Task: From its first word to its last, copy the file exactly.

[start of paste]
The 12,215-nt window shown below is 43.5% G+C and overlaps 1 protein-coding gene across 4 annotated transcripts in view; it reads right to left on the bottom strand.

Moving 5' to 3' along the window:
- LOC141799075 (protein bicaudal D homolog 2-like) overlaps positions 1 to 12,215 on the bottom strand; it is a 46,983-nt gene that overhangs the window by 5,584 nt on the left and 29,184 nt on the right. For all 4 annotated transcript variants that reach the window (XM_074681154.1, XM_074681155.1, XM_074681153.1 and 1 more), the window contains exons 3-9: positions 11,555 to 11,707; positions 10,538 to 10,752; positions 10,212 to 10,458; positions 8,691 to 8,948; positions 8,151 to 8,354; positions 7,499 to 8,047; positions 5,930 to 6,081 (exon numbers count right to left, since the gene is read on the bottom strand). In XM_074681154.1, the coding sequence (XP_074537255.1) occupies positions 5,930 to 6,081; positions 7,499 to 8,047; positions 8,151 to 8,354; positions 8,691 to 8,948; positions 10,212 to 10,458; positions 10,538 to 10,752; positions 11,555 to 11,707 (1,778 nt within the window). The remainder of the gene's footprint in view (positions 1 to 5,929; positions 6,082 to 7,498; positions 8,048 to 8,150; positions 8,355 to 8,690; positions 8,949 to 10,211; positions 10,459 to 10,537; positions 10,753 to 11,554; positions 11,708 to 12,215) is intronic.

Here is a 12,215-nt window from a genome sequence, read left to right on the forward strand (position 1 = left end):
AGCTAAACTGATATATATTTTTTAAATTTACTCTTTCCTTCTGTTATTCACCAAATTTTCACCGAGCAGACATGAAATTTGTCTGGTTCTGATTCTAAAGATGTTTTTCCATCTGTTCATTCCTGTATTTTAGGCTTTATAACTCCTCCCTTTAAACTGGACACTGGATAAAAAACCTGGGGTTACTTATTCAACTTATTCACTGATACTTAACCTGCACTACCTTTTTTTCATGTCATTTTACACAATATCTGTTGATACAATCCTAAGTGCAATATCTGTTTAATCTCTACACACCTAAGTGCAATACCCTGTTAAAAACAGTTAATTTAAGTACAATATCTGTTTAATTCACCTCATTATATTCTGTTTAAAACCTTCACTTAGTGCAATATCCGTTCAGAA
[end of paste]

The 12,215-nt window shown below is 43.5% G+C and overlaps 1 protein-coding gene across 4 annotated transcripts in view; it reads right to left on the bottom strand.

Moving 5' to 3' along the window:
- LOC141799075 (protein bicaudal D homolog 2-like) overlaps positions 1 to 12,215 on the bottom strand; it is a 46,983-nt gene that overhangs the window by 5,584 nt on the left and 29,184 nt on the right. For all 4 annotated transcript variants that reach the window (XM_074681154.1, XM_074681155.1, XM_074681153.1 and 1 more), the window contains exons 3-9: positions 11,555 to 11,707; positions 10,538 to 10,752; positions 10,212 to 10,458; positions 8,691 to 8,948; positions 8,151 to 8,354; positions 7,499 to 8,047; positions 5,930 to 6,081 (exon numbers count right to left, since the gene is read on the bottom strand). In XM_074681154.1, the coding sequence (XP_074537255.1) occupies positions 5,930 to 6,081; positions 7,499 to 8,047; positions 8,151 to 8,354; positions 8,691 to 8,948; positions 10,212 to 10,458; positions 10,538 to 10,752; positions 11,555 to 11,707 (1,778 nt within the window). The remainder of the gene's footprint in view (positions 1 to 5,929; positions 6,082 to 7,498; positions 8,048 to 8,150; positions 8,355 to 8,690; positions 8,949 to 10,211; positions 10,459 to 10,537; positions 10,753 to 11,554; positions 11,708 to 12,215) is intronic.

Here is a 12,215-nt window from a genome sequence, read left to right on the forward strand (position 1 = left end):
AGCTAAACTGATATATATTTTTTAAATTTACTCTTTCCTTCTGTTATTCACCAAATTTTCACCGAGCAGACATGAAATTTGTCTGGTTCTGATTCTAAAGATGTTTTTCCATCTGTTCATTCCTGTATTTTAGGCTTTATAACTCCTCCCTTTAAACTGGACACTGGATAAAAAACCTGGGGTTACTTATTCAACTTATTCACTGATACTTAACCTGCACTACCTTTTTTTCATGTCATTTTACACAATATCTGTTGATACAATCCTAAGTGCAATATCTGTTTAATCTCTACACACCTAAGTGCAATACCCTGTTAAAAACAGTTAATTTAAGTACAATATCTGTTTAATTCACCTCATTATATTCTGTTTAAAACCTTCACTTAGTGCAATATCCGTTCAGAA